Financial Regulatory Forum

Wal-Mart bribery scandal seen undermining effort to soften U.S. anti-corruption statute

By Brett Wolf

ST. LOUIS, May 2 (Thomson Reuters Accelus) – News that Wal-Mart may have tried to cover up bribes paid by its Mexico unit will make it difficult for Congress to weaken an anti-bribery statute loathed by the U.S. business community, at least in the short term, sources say.

“My conclusion is that the Wal-Mart article makes it impossible to change the Foreign Corrupt Practices Act at the moment,” said Peter Henning, a professor at Wayne State University Law School. (more…)

Canada’s Anti-Bribery Cops Reel One In

By John Mackie

TORONTO, July 22 (Business Law Currents) – Though Canada has had foreign bribery legislation in effect for over a decade, prosecutions have proven very few and very far between. So it remains to be seen whether the recent guilty plea by Calgary’s Niko Resources under Canada’s Corruption of Foreign Public Officials Act marks a scaling-up of Canadian efforts on this front, or just another blip on the radar screen.

Canada’s Corruption of Foreign Public Officials Act (CFPOA) entered into force on February 14, 1999. The Act contemplates prosecutions in respect of three offences: bribing a foreign public official, laundering property and proceeds, and possession of property and proceeds. In addition, the CFPOA enables prosecutions for conspiracy, aiding and abetting, counselling, and the like.

One aspect of the CFPOA that has attracted criticism from the Organisation for Economic Cooperation and Development and Transparency International is that there must be a “real and substantial link” between the offence and Canada. While a bill has been introduced to eliminate this requirement, it has not passed into law, and arguably remains a significant barrier to investigations.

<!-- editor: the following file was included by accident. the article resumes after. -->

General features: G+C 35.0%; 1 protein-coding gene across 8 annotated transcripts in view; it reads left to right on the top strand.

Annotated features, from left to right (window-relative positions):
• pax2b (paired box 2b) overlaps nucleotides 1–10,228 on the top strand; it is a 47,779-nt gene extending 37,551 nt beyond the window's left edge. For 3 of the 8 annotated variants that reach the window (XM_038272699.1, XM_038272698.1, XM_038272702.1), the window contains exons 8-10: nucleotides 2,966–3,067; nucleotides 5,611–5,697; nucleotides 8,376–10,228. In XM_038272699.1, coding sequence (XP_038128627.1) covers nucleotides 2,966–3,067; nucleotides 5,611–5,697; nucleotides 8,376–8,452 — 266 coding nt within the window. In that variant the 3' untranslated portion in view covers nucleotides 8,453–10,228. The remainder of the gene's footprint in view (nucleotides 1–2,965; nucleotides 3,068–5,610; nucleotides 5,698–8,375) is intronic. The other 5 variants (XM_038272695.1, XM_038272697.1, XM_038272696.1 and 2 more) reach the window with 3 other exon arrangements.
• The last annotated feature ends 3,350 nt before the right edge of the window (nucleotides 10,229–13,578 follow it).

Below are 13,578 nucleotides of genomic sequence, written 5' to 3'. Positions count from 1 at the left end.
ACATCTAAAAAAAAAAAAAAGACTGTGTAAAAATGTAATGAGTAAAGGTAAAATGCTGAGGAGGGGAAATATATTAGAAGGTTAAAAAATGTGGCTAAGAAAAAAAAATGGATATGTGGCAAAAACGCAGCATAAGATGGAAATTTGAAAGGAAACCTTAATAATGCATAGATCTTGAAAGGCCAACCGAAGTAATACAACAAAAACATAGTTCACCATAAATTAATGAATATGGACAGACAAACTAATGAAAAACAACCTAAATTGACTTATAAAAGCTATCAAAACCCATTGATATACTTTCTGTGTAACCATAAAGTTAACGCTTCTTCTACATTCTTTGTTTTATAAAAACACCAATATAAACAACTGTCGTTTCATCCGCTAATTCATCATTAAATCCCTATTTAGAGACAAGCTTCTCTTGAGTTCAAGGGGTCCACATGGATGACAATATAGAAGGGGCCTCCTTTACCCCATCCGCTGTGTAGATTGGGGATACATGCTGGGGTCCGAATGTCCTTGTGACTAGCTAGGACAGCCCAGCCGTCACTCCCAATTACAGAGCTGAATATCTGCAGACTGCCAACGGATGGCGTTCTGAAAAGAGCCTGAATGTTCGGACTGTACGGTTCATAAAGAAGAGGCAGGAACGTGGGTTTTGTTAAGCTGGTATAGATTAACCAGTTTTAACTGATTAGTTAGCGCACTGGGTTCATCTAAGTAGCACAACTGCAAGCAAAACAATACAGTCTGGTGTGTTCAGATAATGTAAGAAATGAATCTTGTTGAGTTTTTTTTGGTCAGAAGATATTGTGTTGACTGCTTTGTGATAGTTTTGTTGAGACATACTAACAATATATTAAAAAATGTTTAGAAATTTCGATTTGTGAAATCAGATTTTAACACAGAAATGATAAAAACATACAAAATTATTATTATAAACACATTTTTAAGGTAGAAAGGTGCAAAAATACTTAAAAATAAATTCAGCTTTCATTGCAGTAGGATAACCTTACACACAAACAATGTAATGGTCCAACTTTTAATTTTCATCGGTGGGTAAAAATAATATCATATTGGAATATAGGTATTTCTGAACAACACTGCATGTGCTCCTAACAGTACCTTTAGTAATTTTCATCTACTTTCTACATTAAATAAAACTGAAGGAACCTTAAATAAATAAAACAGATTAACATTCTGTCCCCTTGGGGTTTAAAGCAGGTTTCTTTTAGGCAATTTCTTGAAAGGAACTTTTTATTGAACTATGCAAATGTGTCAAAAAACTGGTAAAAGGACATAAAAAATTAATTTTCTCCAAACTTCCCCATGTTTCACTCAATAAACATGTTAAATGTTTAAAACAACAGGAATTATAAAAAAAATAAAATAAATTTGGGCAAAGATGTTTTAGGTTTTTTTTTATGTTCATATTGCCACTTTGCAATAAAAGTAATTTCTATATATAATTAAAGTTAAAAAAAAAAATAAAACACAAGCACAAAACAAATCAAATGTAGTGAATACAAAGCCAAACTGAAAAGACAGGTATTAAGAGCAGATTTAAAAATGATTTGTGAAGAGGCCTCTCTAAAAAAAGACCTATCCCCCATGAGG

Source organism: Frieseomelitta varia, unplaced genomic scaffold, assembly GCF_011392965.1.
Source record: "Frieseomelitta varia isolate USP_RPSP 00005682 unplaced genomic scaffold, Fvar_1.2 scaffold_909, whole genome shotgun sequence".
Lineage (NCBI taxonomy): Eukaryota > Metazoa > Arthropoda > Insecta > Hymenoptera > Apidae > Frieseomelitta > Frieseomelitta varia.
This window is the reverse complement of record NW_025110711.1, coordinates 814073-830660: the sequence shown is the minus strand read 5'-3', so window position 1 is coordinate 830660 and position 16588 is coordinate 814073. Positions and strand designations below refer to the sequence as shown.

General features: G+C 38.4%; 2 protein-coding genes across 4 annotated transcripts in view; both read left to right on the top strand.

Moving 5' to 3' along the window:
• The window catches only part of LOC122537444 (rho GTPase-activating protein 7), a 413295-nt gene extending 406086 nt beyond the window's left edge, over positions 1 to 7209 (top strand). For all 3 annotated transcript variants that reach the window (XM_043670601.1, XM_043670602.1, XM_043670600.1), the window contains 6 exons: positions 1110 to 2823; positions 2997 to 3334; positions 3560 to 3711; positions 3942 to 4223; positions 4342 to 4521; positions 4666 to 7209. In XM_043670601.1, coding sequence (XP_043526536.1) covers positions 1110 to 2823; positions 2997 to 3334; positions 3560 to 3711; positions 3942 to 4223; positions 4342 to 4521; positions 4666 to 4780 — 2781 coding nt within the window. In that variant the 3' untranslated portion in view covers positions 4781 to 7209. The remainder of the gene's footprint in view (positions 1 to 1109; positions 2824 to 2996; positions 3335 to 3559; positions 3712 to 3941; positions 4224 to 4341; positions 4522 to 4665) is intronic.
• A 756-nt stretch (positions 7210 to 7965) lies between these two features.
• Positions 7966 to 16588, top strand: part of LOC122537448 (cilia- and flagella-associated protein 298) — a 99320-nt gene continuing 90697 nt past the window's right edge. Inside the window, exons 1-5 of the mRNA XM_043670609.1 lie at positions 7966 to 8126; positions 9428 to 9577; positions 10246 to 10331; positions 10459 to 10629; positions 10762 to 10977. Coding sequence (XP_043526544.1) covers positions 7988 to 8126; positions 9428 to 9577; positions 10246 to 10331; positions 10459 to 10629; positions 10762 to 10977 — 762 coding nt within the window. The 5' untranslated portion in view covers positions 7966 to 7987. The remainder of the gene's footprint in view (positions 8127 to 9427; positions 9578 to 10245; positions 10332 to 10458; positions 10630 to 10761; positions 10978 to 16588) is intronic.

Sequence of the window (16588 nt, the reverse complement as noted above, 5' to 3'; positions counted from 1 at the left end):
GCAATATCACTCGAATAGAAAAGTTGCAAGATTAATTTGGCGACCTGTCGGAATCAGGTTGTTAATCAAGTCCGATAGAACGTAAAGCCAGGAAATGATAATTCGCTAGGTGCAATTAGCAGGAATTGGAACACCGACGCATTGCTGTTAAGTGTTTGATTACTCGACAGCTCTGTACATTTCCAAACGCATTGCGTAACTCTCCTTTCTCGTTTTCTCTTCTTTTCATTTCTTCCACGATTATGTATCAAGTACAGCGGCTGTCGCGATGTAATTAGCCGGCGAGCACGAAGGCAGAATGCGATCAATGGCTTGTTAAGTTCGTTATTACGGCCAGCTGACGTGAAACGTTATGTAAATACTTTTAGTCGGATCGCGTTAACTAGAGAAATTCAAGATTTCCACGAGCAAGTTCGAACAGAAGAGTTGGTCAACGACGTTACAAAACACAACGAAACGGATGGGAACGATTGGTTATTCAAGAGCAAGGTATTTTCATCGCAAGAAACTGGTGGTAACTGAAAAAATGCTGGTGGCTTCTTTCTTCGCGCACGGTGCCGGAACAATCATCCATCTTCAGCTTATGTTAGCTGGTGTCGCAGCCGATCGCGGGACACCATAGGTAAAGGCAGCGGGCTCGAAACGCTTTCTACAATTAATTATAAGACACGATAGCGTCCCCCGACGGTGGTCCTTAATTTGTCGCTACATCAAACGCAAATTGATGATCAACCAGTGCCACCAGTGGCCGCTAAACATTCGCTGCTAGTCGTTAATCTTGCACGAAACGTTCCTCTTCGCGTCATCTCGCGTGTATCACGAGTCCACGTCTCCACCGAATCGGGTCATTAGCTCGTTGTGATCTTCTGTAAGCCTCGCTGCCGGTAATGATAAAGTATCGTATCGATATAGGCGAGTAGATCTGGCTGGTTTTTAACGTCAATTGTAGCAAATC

ANALYSIS-Cocktails and wiretaps signal new anti-bribery era

By Dan Margolies

WASHINGTON, April 5 (Reuters) – When 17 employees of a dozen or so small and mid-size companies gathered for a cocktail reception last year at Clyde’s restaurant in Washington, D.C., they toasted what they thought was the imminent completion of a $15 million arms deal to outfit the presidential guard of an African country.

Unbeknownst to them, FBI agents were secretly videotaping the meeting. To nail down the deal, the employees had allegedly agreed to pay 20 percent “commissions” to a sales agent they thought represented the African country’s defense minister. The sales agent turned out to be an undercover FBI agent.

The mid- and senior-level managers were among 21 individuals arrested on Jan. 17 at a shooting and hunting trade show in Las Vegas, where they had gathered to meet the mythical defense minister. Simultaneously, 150 FBI agents fanned out across the country to execute search warrants at the employees’ companies.

China indicts Rio staff for bribery, commercial secrets

By Ben Blanchard and Chris Buckley

BEIJING, Feb 10 (Reuters) – China has indicted four employees of Anglo-Australian mining giant Rio Tinto on charges of bribery and stealing business secrets, setting the stage for a trial in the case that has jangled investor nerves.

The four who are set to stand trial in Shanghai include Australian citizen Stern Hu, state news agency Xinhua said on Wednesday.

If found guilty, they could face up to seven years in jail on the commercial secrets charge, and up to 20 years on the bribery charge, said Zhang Peihong, a lawyer for one of the accused Chinese nationals.